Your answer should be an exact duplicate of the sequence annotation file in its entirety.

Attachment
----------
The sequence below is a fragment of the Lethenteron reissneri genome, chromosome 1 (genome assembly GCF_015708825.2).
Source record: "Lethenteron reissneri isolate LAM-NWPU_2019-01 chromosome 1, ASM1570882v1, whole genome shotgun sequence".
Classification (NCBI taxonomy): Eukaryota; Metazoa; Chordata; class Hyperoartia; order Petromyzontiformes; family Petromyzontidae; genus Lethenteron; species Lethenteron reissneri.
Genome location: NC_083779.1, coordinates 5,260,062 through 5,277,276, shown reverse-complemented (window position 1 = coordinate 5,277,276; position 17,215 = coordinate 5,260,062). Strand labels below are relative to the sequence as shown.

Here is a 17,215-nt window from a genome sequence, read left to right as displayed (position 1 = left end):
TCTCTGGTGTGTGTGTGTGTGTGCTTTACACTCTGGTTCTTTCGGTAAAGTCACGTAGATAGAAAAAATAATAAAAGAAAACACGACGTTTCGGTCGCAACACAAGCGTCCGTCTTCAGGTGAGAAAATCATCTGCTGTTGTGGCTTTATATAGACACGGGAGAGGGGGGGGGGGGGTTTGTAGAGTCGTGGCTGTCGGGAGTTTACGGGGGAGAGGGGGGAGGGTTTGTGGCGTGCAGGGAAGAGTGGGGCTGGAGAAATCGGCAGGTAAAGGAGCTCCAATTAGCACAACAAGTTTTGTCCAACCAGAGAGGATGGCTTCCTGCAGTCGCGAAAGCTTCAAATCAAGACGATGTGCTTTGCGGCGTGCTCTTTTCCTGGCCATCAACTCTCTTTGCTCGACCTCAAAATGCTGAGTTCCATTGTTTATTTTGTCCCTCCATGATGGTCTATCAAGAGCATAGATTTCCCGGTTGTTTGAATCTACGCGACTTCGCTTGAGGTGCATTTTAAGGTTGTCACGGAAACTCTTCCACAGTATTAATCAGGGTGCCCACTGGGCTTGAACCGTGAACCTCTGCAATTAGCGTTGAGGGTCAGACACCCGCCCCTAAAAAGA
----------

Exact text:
The sequence below is a fragment of the Lethenteron reissneri genome, chromosome 1 (genome assembly GCF_015708825.2).
Source record: "Lethenteron reissneri isolate LAM-NWPU_2019-01 chromosome 1, ASM1570882v1, whole genome shotgun sequence".
Classification (NCBI taxonomy): Eukaryota; Metazoa; Chordata; class Hyperoartia; order Petromyzontiformes; family Petromyzontidae; genus Lethenteron; species Lethenteron reissneri.
Genome location: NC_083779.1, coordinates 5,260,062 through 5,277,276, shown reverse-complemented (window position 1 = coordinate 5,277,276; position 17,215 = coordinate 5,260,062). Strand labels below are relative to the sequence as shown.

Here is a 17,215-nt window from a genome sequence, read left to right as displayed (position 1 = left end):
TCTCTGGTGTGTGTGTGTGTGTGCTTTACACTCTGGTTCTTTCGGTAAAGTCACGTAGATAGAAAAAATAATAAAAGAAAACACGACGTTTCGGTCGCAACACAAGCGTCCGTCTTCAGGTGAGAAAATCATCTGCTGTTGTGGCTTTATATAGACACGGGAGAGGGGGGGGGGGGGTTTGTAGAGTCGTGGCTGTCGGGAGTTTACGGGGGAGAGGGGGGAGGGTTTGTGGCGTGCAGGGAAGAGTGGGGCTGGAGAAATCGGCAGGTAAAGGAGCTCCAATTAGCACAACAAGTTTTGTCCAACCAGAGAGGATGGCTTCCTGCAGTCGCGAAAGCTTCAAATCAAGACGATGTGCTTTGCGGCGTGCTCTTTTCCTGGCCATCAACTCTCTTTGCTCGACCTCAAAATGCTGAGTTCCATTGTTTATTTTGTCCCTCCATGATGGTCTATCAAGAGCATAGATTTCCCGGTTGTTTGAATCTACGCGACTTCGCTTGAGGTGCATTTTAAGGTTGTCACGGAAACTCTTCCACAGTATTAATCAGGGTGCCCACTGGGCTTGAACCGTGAACCTCTGCAATTAGCGTTGAGGGTCAGACACCCGCCCCTAAAAAGA